Sunday, Nov. 11 was a notable day in New Zealand from the perspective of the
“agri-curious.” On this spring day, 17 participating farms across the country opened their gates to visitors—not only neighbors but also residents of nearby towns and cities. This was no simple open house, but rather a coordinated, strategic event designed and executed by a network of experts extending well beyond farmers and their staff.
The Open Gate day and its participating farms were heavily promoted across all forms of national media, with visitors required to register ahead of time for a limited number of spots. According to an industry representative we met, many farms had “sold out” of the hundreds of spots on offer for the day visit—and the event was expected to turn out a total of 12,000 visitors on 17 farms.
What is the draw? In part, the number of visitors may be explained by the clever design of the event. Billed as a family fun outing, the farm visits were part interpretive tour, part fair. A child at an Open Gate event for the better part of the day would have the chance to pet lambs and cows, eat free ice cream (a variety manufactured only for the day!), climb aboard a shiny milk tanker truck, examine live aquatic wildlife, and take part in a series of fun and games—the classic egg and spoon race, hay rides, and the like. Lots of free goodies—including souvenir kiddo safety vests--and product tastings were also available. Farmer owners and operators were on hand to socialize and displays were set up to describe environmental initiatives as well as the basics of farming.
What was particularly striking to me was the investment by staff and neighbors to make this event successful. At the farm we visited there were dozens of helpers—many of them farmer neighbors—on hand to take tickets, manage entry (we were required to clean our boots on the way in), offer cheese samples and hay rides, and explain various exhibits to visitors. Representatives of the Department of Conservation, the regional council and local landcare groups were all also on hand. Security was also on hand, and we learned that environmental advocacy groups planned protests at other Open Gate events.
Why so much investment? The Open Gate event is an attempt to nurture the dairy industry’s Social License to Operate—that intangible, but essential social contract granted to major industries that centers on public perception that a given industry’s benefits outweigh its social and environmental costs. The Open Gate family fun day is primarily a strategy to normalize and familiarize this highly intensive agribusiness model within urban and suburban Kiwi culture. If some social learning about the environmental and conservation orientation of some of these model farmers occurs along the way, all the better. I am not up to speed on all of the many ways that the industry is waging a Social License campaign, but I am intrigued by its publication of a “book of commitments” – intriguingly titled, The Good, The Global and The Gripes.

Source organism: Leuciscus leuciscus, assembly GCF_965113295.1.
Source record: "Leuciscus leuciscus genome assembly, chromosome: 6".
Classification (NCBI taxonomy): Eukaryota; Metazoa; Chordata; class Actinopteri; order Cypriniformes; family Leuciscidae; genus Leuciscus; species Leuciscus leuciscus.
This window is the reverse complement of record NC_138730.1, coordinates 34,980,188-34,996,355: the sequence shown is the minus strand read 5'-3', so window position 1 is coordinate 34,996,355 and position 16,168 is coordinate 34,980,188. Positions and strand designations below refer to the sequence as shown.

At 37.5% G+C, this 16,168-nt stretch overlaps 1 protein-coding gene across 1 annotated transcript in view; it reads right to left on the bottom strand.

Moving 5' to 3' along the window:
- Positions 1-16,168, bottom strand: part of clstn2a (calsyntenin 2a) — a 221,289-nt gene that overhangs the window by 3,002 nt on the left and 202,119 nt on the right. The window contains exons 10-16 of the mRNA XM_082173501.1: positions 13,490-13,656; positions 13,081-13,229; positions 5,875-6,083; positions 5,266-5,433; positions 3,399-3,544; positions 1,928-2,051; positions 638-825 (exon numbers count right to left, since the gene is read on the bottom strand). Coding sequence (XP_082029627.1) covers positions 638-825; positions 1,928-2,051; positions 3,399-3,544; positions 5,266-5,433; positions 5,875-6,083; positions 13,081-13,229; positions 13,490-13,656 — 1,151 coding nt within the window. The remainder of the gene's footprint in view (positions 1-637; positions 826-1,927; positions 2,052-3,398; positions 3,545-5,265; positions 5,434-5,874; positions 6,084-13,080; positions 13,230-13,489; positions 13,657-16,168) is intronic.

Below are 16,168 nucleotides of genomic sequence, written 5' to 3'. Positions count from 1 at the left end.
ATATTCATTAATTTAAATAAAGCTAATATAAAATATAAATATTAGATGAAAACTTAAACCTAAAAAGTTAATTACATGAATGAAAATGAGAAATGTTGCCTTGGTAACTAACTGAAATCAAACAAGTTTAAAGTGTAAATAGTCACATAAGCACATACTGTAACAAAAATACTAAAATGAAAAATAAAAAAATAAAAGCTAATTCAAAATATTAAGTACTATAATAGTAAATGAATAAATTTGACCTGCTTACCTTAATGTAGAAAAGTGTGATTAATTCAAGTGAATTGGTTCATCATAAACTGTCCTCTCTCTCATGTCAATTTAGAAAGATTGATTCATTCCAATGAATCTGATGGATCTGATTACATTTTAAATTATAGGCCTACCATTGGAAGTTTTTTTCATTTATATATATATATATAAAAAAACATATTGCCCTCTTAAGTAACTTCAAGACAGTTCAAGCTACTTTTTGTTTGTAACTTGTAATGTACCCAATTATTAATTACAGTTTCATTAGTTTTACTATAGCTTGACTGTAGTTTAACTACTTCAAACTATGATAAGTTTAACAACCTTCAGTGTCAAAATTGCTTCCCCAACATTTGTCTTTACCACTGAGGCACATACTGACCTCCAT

Dairying is not new to New Zealand, but its share of total agricultural production has increased dramatically in the past two decades. In 2018, dairy exports account for about 40% of NZ’s $42B primary industry sector (about 5% of national GDP). The increase owes in part to the shift in competitiveness of key NZ exports: where NZ lacks an obvious comparative advantage in the export of wool, sheep and beef meat without price supports or trade protection, the country’s year-round grazing and capacity for rapid agricultural transition gave the Kiwi dairy industry a strong foothold in supplying the growing global demand for dairy products, primarily dehydrated milk solids.
The dairy industry’s rapid growth, intensity, and rapid onset of cumulative impacts have triggered a national conversation about the environmental impacts of agriculture. Underway for over a decade in policy as well as media channels, this public dialogue raises questions about whether the environmental costs of agriculture (and particularly dairy farming) outweigh its benefits. Farm industry representatives we met perceive a large urban-rural divide in terms of familiarity with agriculture and so see the Open Gate farm as more than an environmental education initiative.
As a participant in and observer of one Open Gate event in Southland, I was impressed by two things (beyond the friendliness of all of the hosts, the exceptional sunny Southland weather, the number of eels netted for the fish display, and the specialty ice cream). First was the scale of the event, indicative in part of how desperately the dairy industry wants to address its public image. But my more optimistic side sees this the event as indicative of a desire to re-integrate town and country. Much more than a field tour for those with a specific interest in agriculture, this really was a community day and required a huge amount of coordination and effort. Part of this came from “above” in terms of the strategic marketing by the cooperative’s managerial and communications staff, but many neighbors were also on hand to help out. Second, the event, whether intentionally or not, made stunningly clear how multi-layered New Zealand’s dairy farms are: they are complex business organizations, high tech biosecurity and agricultural production facilities, family homes, nodes in a community network, and hosts to pockets of native biodiversity and experiments to enhance and expand its functioning.
I asked a Fonterra representative how they would know the event was working to achieve its aims. He replied that he felt confident it would based on the increase in reservations since the first event last year (12,000 this year versus 3,000 in 2017). He also noted that the cooperative’s marketing experts would analyze news media coverage, social media and their quarterly public survey for indications of the event’s success.